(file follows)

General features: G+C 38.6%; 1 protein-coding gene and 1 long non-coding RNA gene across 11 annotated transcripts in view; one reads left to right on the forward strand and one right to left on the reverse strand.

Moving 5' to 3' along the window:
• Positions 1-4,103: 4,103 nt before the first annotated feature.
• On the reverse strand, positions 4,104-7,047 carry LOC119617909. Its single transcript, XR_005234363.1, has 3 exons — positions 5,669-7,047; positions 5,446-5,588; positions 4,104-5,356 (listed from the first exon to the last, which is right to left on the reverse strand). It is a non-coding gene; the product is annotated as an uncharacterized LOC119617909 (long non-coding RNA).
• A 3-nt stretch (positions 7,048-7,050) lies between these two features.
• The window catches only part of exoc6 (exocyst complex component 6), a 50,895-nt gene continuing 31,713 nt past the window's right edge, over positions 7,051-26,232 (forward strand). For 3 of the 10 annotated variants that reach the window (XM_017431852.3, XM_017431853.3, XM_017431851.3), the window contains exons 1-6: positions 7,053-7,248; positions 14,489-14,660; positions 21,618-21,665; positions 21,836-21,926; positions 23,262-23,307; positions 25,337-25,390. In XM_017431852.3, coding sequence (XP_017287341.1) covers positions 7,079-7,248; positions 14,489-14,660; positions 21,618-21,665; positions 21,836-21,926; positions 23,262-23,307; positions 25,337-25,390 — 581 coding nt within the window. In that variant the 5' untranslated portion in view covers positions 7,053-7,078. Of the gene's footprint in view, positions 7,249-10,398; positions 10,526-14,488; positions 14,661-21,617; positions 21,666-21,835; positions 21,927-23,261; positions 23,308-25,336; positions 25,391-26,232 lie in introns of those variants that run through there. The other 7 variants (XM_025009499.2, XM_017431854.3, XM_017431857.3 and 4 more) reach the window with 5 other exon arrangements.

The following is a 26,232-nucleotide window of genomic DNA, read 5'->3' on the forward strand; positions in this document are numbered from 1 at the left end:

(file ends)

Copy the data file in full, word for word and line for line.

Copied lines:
General features: G+C 38.6%; 1 protein-coding gene and 1 long non-coding RNA gene across 11 annotated transcripts in view; one reads left to right on the forward strand and one right to left on the reverse strand.

Moving 5' to 3' along the window:
• Positions 1-4,103: 4,103 nt before the first annotated feature.
• On the reverse strand, positions 4,104-7,047 carry LOC119617909. Its single transcript, XR_005234363.1, has 3 exons — positions 5,669-7,047; positions 5,446-5,588; positions 4,104-5,356 (listed from the first exon to the last, which is right to left on the reverse strand). It is a non-coding gene; the product is annotated as an uncharacterized LOC119617909 (long non-coding RNA).
• A 3-nt stretch (positions 7,048-7,050) lies between these two features.
• The window catches only part of exoc6 (exocyst complex component 6), a 50,895-nt gene continuing 31,713 nt past the window's right edge, over positions 7,051-26,232 (forward strand). For 3 of the 10 annotated variants that reach the window (XM_017431852.3, XM_017431853.3, XM_017431851.3), the window contains exons 1-6: positions 7,053-7,248; positions 14,489-14,660; positions 21,618-21,665; positions 21,836-21,926; positions 23,262-23,307; positions 25,337-25,390. In XM_017431852.3, coding sequence (XP_017287341.1) covers positions 7,079-7,248; positions 14,489-14,660; positions 21,618-21,665; positions 21,836-21,926; positions 23,262-23,307; positions 25,337-25,390 — 581 coding nt within the window. In that variant the 5' untranslated portion in view covers positions 7,053-7,078. Of the gene's footprint in view, positions 7,249-10,398; positions 10,526-14,488; positions 14,661-21,617; positions 21,666-21,835; positions 21,927-23,261; positions 23,308-25,336; positions 25,391-26,232 lie in introns of those variants that run through there. The other 7 variants (XM_025009499.2, XM_017431854.3, XM_017431857.3 and 4 more) reach the window with 5 other exon arrangements.

The following is a 26,232-nucleotide window of genomic DNA, read 5'->3' on the forward strand; positions in this document are numbered from 1 at the left end: